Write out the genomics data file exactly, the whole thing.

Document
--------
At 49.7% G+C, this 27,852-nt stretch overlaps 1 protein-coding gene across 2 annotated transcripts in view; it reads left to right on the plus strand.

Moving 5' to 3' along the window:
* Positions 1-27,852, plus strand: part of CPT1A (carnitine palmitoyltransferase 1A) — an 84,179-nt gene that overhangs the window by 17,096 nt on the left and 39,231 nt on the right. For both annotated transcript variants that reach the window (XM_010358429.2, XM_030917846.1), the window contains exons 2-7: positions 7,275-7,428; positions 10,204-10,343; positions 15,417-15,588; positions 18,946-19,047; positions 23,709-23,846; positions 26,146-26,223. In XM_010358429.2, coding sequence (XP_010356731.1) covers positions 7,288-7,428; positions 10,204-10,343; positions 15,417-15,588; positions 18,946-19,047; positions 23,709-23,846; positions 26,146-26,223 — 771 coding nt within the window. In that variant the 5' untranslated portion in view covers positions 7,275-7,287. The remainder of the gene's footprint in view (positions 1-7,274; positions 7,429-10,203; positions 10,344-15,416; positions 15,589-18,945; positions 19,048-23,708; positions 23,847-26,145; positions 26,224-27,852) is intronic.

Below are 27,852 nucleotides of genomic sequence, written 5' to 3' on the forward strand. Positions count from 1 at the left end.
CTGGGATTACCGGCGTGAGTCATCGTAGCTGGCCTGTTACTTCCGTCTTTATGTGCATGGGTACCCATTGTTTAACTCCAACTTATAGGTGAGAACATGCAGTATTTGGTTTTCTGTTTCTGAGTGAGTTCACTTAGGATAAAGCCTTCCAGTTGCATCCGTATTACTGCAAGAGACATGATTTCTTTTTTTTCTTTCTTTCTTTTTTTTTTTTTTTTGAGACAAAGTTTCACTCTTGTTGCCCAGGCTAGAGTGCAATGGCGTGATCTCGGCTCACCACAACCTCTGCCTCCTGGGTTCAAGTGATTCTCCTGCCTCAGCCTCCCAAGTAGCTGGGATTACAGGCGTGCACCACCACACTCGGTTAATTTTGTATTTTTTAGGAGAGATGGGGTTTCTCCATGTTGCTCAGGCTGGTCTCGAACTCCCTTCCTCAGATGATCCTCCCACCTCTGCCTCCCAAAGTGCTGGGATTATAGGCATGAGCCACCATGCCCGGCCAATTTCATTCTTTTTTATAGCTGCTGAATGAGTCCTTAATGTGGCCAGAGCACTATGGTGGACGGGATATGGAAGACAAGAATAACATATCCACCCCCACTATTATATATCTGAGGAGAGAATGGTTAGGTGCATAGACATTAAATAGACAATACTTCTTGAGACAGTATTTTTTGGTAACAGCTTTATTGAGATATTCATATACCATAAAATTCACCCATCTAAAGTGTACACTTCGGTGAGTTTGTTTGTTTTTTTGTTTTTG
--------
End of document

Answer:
At 49.7% G+C, this 27,852-nt stretch overlaps 1 protein-coding gene across 2 annotated transcripts in view; it reads left to right on the plus strand.

Moving 5' to 3' along the window:
* Positions 1-27,852, plus strand: part of CPT1A (carnitine palmitoyltransferase 1A) — an 84,179-nt gene that overhangs the window by 17,096 nt on the left and 39,231 nt on the right. For both annotated transcript variants that reach the window (XM_010358429.2, XM_030917846.1), the window contains exons 2-7: positions 7,275-7,428; positions 10,204-10,343; positions 15,417-15,588; positions 18,946-19,047; positions 23,709-23,846; positions 26,146-26,223. In XM_010358429.2, coding sequence (XP_010356731.1) covers positions 7,288-7,428; positions 10,204-10,343; positions 15,417-15,588; positions 18,946-19,047; positions 23,709-23,846; positions 26,146-26,223 — 771 coding nt within the window. In that variant the 5' untranslated portion in view covers positions 7,275-7,287. The remainder of the gene's footprint in view (positions 1-7,274; positions 7,429-10,203; positions 10,344-15,416; positions 15,589-18,945; positions 19,048-23,708; positions 23,847-26,145; positions 26,224-27,852) is intronic.

Below are 27,852 nucleotides of genomic sequence, written 5' to 3' on the forward strand. Positions count from 1 at the left end.
CTGGGATTACCGGCGTGAGTCATCGTAGCTGGCCTGTTACTTCCGTCTTTATGTGCATGGGTACCCATTGTTTAACTCCAACTTATAGGTGAGAACATGCAGTATTTGGTTTTCTGTTTCTGAGTGAGTTCACTTAGGATAAAGCCTTCCAGTTGCATCCGTATTACTGCAAGAGACATGATTTCTTTTTTTTCTTTCTTTCTTTTTTTTTTTTTTTTGAGACAAAGTTTCACTCTTGTTGCCCAGGCTAGAGTGCAATGGCGTGATCTCGGCTCACCACAACCTCTGCCTCCTGGGTTCAAGTGATTCTCCTGCCTCAGCCTCCCAAGTAGCTGGGATTACAGGCGTGCACCACCACACTCGGTTAATTTTGTATTTTTTAGGAGAGATGGGGTTTCTCCATGTTGCTCAGGCTGGTCTCGAACTCCCTTCCTCAGATGATCCTCCCACCTCTGCCTCCCAAAGTGCTGGGATTATAGGCATGAGCCACCATGCCCGGCCAATTTCATTCTTTTTTATAGCTGCTGAATGAGTCCTTAATGTGGCCAGAGCACTATGGTGGACGGGATATGGAAGACAAGAATAACATATCCACCCCCACTATTATATATCTGAGGAGAGAATGGTTAGGTGCATAGACATTAAATAGACAATACTTCTTGAGACAGTATTTTTTGGTAACAGCTTTATTGAGATATTCATATACCATAAAATTCACCCATCTAAAGTGTACACTTCGGTGAGTTTGTTTGTTTTTTTGTTTTTG